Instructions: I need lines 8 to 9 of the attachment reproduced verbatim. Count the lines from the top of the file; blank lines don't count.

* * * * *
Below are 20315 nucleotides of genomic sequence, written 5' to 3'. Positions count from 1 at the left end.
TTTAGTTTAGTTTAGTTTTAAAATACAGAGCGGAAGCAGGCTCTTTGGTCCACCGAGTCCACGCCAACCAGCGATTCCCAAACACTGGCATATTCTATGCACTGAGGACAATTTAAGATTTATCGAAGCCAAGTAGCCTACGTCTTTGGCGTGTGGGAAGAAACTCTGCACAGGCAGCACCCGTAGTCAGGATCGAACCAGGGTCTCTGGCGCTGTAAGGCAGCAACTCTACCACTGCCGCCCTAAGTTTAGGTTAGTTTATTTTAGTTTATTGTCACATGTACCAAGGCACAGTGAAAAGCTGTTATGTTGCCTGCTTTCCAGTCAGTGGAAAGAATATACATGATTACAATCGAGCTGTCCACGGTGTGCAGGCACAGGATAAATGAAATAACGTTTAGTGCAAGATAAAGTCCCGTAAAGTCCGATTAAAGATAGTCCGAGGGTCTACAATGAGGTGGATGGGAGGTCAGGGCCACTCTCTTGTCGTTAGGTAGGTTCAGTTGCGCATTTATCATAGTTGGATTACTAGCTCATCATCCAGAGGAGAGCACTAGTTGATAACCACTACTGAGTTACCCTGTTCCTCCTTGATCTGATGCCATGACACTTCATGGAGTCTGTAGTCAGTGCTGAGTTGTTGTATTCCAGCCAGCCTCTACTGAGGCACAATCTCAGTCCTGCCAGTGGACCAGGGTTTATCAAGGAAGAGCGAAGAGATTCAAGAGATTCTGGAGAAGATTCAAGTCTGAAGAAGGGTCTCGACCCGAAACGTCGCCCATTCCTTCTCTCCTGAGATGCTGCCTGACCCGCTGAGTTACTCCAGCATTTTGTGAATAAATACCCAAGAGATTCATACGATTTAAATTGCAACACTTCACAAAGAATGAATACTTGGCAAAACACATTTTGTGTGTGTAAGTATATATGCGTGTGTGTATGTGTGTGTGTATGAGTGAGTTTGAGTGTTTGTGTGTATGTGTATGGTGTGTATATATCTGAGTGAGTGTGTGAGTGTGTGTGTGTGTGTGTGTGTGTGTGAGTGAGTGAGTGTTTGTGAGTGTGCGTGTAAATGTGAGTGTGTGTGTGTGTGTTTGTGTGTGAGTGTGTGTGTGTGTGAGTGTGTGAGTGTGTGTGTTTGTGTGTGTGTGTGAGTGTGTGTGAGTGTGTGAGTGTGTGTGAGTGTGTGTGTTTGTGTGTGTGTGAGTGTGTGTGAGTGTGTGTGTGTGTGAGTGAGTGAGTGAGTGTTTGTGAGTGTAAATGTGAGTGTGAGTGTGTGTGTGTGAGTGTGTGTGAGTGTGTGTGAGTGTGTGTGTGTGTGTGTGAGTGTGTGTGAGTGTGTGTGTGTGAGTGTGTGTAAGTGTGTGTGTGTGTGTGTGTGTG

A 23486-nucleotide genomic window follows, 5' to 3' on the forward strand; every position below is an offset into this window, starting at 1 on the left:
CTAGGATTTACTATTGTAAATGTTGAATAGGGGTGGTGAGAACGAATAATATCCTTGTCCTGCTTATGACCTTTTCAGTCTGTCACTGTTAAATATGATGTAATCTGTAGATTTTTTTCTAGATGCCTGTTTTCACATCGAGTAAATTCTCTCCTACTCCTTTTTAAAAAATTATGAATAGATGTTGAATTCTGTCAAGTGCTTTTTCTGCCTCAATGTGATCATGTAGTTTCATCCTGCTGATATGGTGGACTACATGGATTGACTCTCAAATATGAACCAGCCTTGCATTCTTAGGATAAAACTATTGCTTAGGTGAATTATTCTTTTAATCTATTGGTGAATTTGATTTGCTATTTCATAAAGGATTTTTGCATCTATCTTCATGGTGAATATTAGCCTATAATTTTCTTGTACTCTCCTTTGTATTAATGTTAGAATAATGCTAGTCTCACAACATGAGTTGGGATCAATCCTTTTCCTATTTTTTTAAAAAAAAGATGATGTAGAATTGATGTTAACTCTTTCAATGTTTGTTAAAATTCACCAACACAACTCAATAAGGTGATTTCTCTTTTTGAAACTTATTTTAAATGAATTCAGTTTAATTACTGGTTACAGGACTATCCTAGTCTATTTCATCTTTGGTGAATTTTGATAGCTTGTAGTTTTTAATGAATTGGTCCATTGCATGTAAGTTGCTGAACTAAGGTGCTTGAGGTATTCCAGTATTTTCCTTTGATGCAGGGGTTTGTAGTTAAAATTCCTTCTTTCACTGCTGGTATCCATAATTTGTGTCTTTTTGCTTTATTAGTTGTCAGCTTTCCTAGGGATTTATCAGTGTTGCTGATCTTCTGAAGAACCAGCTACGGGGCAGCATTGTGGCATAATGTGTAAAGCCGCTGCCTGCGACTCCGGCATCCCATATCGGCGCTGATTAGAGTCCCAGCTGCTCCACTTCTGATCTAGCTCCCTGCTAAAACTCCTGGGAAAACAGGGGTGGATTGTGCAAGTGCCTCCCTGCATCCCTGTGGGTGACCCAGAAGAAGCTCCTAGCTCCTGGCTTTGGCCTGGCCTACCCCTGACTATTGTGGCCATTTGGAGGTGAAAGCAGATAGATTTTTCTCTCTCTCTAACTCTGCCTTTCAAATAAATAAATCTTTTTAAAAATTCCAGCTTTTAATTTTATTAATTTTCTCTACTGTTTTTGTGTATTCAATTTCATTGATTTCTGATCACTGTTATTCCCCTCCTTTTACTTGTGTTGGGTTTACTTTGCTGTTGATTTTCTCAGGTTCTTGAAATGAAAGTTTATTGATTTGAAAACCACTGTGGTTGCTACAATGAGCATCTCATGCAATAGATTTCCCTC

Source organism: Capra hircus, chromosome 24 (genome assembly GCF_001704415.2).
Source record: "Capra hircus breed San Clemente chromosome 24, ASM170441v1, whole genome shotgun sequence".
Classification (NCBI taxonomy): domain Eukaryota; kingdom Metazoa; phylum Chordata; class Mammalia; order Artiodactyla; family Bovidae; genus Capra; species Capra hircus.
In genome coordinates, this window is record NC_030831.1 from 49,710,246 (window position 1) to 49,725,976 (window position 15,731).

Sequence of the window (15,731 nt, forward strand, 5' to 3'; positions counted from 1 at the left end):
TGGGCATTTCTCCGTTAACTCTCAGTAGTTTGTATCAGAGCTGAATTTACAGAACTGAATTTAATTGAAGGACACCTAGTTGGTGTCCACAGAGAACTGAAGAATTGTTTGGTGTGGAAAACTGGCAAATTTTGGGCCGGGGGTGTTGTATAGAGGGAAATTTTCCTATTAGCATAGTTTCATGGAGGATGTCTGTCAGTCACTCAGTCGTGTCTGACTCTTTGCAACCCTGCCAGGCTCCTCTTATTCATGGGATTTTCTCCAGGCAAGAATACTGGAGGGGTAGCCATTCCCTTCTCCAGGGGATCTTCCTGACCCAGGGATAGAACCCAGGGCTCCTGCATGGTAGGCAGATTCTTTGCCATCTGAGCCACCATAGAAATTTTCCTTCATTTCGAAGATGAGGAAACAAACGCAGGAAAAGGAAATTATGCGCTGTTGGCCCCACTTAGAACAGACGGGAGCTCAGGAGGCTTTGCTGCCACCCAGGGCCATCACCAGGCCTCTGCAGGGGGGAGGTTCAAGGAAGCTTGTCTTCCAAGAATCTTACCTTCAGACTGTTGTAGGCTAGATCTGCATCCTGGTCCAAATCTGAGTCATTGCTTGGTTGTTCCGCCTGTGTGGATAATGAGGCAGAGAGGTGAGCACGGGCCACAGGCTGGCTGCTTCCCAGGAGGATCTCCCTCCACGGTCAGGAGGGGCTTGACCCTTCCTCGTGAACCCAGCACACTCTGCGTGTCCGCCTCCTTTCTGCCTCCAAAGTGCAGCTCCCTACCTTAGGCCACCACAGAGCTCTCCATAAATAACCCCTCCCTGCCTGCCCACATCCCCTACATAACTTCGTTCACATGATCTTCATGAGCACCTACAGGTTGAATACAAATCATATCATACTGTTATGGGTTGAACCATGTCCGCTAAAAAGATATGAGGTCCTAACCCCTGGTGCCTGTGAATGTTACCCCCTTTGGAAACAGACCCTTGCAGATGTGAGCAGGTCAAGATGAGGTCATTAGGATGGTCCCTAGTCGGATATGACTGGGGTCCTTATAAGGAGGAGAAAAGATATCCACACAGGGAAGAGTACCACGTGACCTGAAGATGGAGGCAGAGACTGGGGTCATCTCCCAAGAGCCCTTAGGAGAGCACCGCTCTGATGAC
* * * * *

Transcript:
In genome coordinates, this window is record NC_030831.1 from 49,710,246 (window position 1) to 49,725,976 (window position 15,731).

Sequence of the window (15,731 nt, forward strand, 5' to 3'; positions counted from 1 at the left end):